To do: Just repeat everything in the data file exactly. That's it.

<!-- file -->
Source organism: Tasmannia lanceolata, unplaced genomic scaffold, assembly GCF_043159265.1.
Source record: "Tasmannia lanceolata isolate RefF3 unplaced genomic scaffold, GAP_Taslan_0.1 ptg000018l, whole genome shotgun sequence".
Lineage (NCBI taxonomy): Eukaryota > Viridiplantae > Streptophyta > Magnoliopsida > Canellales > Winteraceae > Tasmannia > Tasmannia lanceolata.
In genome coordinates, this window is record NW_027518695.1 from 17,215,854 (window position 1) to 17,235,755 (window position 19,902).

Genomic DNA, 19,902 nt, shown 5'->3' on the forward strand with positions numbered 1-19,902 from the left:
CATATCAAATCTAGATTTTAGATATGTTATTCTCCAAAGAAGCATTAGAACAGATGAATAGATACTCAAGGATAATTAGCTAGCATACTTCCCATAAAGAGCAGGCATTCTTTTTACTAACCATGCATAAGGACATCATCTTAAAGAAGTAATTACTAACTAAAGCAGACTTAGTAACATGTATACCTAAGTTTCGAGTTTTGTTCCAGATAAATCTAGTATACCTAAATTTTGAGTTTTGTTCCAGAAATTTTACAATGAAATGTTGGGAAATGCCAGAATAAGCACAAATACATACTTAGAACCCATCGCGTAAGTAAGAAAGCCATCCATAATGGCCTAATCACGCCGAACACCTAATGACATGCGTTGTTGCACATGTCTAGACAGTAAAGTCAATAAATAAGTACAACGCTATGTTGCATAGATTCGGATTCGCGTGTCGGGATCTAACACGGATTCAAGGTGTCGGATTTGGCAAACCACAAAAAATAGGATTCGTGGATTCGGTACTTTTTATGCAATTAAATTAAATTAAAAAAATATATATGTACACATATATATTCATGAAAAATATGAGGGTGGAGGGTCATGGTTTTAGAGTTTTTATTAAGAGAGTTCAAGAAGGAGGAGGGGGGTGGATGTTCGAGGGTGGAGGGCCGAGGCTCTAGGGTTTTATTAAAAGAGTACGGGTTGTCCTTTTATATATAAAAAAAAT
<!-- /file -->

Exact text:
Source organism: Tasmannia lanceolata, unplaced genomic scaffold, assembly GCF_043159265.1.
Source record: "Tasmannia lanceolata isolate RefF3 unplaced genomic scaffold, GAP_Taslan_0.1 ptg000018l, whole genome shotgun sequence".
Lineage (NCBI taxonomy): Eukaryota > Viridiplantae > Streptophyta > Magnoliopsida > Canellales > Winteraceae > Tasmannia > Tasmannia lanceolata.
In genome coordinates, this window is record NW_027518695.1 from 17,215,854 (window position 1) to 17,235,755 (window position 19,902).

Genomic DNA, 19,902 nt, shown 5'->3' on the forward strand with positions numbered 1-19,902 from the left:
CATATCAAATCTAGATTTTAGATATGTTATTCTCCAAAGAAGCATTAGAACAGATGAATAGATACTCAAGGATAATTAGCTAGCATACTTCCCATAAAGAGCAGGCATTCTTTTTACTAACCATGCATAAGGACATCATCTTAAAGAAGTAATTACTAACTAAAGCAGACTTAGTAACATGTATACCTAAGTTTCGAGTTTTGTTCCAGATAAATCTAGTATACCTAAATTTTGAGTTTTGTTCCAGAAATTTTACAATGAAATGTTGGGAAATGCCAGAATAAGCACAAATACATACTTAGAACCCATCGCGTAAGTAAGAAAGCCATCCATAATGGCCTAATCACGCCGAACACCTAATGACATGCGTTGTTGCACATGTCTAGACAGTAAAGTCAATAAATAAGTACAACGCTATGTTGCATAGATTCGGATTCGCGTGTCGGGATCTAACACGGATTCAAGGTGTCGGATTTGGCAAACCACAAAAAATAGGATTCGTGGATTCGGTACTTTTTATGCAATTAAATTAAATTAAAAAAATATATATGTACACATATATATTCATGAAAAATATGAGGGTGGAGGGTCATGGTTTTAGAGTTTTTATTAAGAGAGTTCAAGAAGGAGGAGGGGGGTGGATGTTCGAGGGTGGAGGGCCGAGGCTCTAGGGTTTTATTAAAAGAGTACGGGTTGTCCTTTTATATATAAAAAAAAT